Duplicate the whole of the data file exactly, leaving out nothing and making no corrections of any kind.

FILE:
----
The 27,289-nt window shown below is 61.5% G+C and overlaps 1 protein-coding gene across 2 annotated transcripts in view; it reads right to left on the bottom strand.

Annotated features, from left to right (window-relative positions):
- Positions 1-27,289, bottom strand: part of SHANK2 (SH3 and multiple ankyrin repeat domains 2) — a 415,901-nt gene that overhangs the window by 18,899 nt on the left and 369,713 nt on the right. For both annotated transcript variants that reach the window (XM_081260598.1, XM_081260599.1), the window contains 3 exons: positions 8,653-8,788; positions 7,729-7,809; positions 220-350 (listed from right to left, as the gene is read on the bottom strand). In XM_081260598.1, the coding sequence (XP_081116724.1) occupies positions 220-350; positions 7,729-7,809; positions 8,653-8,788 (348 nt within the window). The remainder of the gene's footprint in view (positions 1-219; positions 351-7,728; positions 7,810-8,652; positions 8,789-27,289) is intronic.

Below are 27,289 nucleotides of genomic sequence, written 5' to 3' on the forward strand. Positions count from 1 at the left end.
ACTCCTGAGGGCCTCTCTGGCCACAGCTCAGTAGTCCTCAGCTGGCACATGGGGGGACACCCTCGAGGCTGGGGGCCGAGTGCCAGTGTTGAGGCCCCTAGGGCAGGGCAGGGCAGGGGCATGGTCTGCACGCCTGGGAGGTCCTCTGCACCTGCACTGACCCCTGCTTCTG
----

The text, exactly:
The 27,289-nt window shown below is 61.5% G+C and overlaps 1 protein-coding gene across 2 annotated transcripts in view; it reads right to left on the bottom strand.

Annotated features, from left to right (window-relative positions):
- Positions 1-27,289, bottom strand: part of SHANK2 (SH3 and multiple ankyrin repeat domains 2) — a 415,901-nt gene that overhangs the window by 18,899 nt on the left and 369,713 nt on the right. For both annotated transcript variants that reach the window (XM_081260598.1, XM_081260599.1), the window contains 3 exons: positions 8,653-8,788; positions 7,729-7,809; positions 220-350 (listed from right to left, as the gene is read on the bottom strand). In XM_081260598.1, the coding sequence (XP_081116724.1) occupies positions 220-350; positions 7,729-7,809; positions 8,653-8,788 (348 nt within the window). The remainder of the gene's footprint in view (positions 1-219; positions 351-7,728; positions 7,810-8,652; positions 8,789-27,289) is intronic.

Below are 27,289 nucleotides of genomic sequence, written 5' to 3' on the forward strand. Positions count from 1 at the left end.
ACTCCTGAGGGCCTCTCTGGCCACAGCTCAGTAGTCCTCAGCTGGCACATGGGGGGACACCCTCGAGGCTGGGGGCCGAGTGCCAGTGTTGAGGCCCCTAGGGCAGGGCAGGGCAGGGGCATGGTCTGCACGCCTGGGAGGTCCTCTGCACCTGCACTGACCCCTGCTTCTG